Keratoconus Issues and Answers

Dieters will sometimes joke about waging their own personal “Battle of the Bulge” as they work to lose weight. But some individuals are more concerned about another “Battle of the Bulge” — a battle that can have serious consequences for their eyesight. Keratoconus, a progressive condition that causes the cornea to take on an abnormal bulging shape, can produce major refractive errors and other vision-limiting problems. But if you’re suffering from keratoconus, you’ll be happy to know that medical science offers a variety of options to treat your condition and optimize your eyesight.

The Distorted World of Keratoconus

Sharp, clear vision relies on the proper refraction of incoming light. The cornea normally offers a smoothly curved surface that guides the light into the eye without distorting it before it can reach the lens and retina. But a cornea afflicted by keratoconus will have an uneven, cone-shaped bulge to it that acts more like a funhouse mirror than a clear window. As the disease progresses, you may experience ever-worsening astigmatism and/or myopia. You may even have bouts of acute vision trouble caused by tiny cracks that form in the corneal surface.


Treatment Options

Keratoconus presents more of a corrective challenge that the usual refractive errors. Eyeglasses and standard soft contacts have trouble compensating for the uneven corneal curvature. Our Kansas City ophthalmologists are more likely to prescribe sophisticated alternatives such as:

Custom soft, GP, or hybrid contact lenses

Soft contacts custom-fitted for your particular corneal shape and dimension may correct mild keratoconus adequately. Rigid GP (gas permeable) lenses may do an even better job, since they hold their shape independent of the corneal curvature. You can get the best of both types of lenses by trying hybrid contacts (which have a soft rim) or piggyback lenses (a pair of GP lenses on top of a pair of soft lenses).

Scleral contact lenses

Scleral contact lenses are the best contact lens choice for many keratoconus sufferers. That’s because they cover the entire corneal area, resting on the sclera of the eye, lending a rigid, perfectly spherical outer shell that compensates for the corneal aberration.

Corneal cross-linking

Keratoconus can be caused by inadequate collagen, the connective tissue that normally lends the cornea tissue its resilience and helps it maintain its shape. Corneal cross-linking is a method of strengthening and reinforcing that collagen, thus preventing your keratoconus from getting worse. The cornea is treated with a type of Vitamin B called riboflavin; UV rays then activate the riboflavin.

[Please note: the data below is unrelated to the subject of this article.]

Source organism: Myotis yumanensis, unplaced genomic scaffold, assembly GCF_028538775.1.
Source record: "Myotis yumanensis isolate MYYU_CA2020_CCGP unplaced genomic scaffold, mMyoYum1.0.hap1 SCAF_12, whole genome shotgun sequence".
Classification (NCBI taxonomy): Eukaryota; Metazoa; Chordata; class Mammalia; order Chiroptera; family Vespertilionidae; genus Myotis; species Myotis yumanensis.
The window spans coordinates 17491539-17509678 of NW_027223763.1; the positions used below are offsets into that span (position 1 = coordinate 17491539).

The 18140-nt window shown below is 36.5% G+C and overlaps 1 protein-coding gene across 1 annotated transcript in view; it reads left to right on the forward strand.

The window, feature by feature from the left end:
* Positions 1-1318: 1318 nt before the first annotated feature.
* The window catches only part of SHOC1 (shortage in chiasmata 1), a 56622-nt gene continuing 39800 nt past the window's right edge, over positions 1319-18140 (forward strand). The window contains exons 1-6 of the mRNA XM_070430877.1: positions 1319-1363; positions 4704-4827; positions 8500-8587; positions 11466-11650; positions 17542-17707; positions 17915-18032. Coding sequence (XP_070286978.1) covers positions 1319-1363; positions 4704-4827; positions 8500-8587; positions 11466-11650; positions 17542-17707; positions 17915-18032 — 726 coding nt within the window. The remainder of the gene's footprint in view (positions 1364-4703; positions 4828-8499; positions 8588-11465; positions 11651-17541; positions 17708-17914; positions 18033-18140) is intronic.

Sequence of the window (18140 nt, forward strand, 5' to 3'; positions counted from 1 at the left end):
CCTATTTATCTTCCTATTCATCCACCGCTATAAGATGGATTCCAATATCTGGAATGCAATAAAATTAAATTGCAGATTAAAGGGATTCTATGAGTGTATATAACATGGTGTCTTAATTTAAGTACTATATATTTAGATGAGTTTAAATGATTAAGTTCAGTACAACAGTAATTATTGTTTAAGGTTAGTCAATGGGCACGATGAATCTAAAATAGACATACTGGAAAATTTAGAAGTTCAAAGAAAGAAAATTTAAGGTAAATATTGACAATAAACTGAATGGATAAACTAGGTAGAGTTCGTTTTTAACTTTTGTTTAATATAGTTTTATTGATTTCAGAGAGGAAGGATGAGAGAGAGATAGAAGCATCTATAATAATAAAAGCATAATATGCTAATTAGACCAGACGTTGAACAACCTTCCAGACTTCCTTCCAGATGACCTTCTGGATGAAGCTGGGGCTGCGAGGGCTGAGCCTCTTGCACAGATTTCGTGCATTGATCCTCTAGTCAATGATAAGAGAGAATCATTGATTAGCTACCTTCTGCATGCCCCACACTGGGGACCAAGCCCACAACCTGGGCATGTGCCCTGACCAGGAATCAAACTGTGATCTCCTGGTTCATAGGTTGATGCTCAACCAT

Intacs are a minimally-invasive treatment that can reshape the corneal curvature. These small, clear plastic rings are inserted just inside the cornea, where they help to restore a more normal contour to the tissue. Our Kansas City eye doctors can replace or remove these devices in a matter of seconds.

Conductive keratoplasty

Conductive keratoplasty, or CK, was originally developed for presbyopia but can also reduce the effects of keratoconus. Radio frequency energy applied to the outer edge of the cornea heats the tissue, causing it to shrink slightly and reducing the degree of bulge. Corneal cross-linking can then help stabilize the resulting changes.

Corneal transplants

If your corneas are too far gone to respond to other keratoconus treatment methods, replacing them with healthy donor corneas can provide remarkable improvement in your vision. Our eye care clinic can perform corneal transplant surgery safely and effectively using advanced technology. Since it may take awhile for the vision in the treated eye to clear up, you’ll probably want to have the procedure done for only one eye at a time.

Keratoconus can be both frightening and frustrating, but you don’t have to let it get you down. Contact our eye care clinic to learn more and schedule a consultation so we can recommend the right treatment approach for you.

Posted July 23, 2018 by Silverstein Eye Centers
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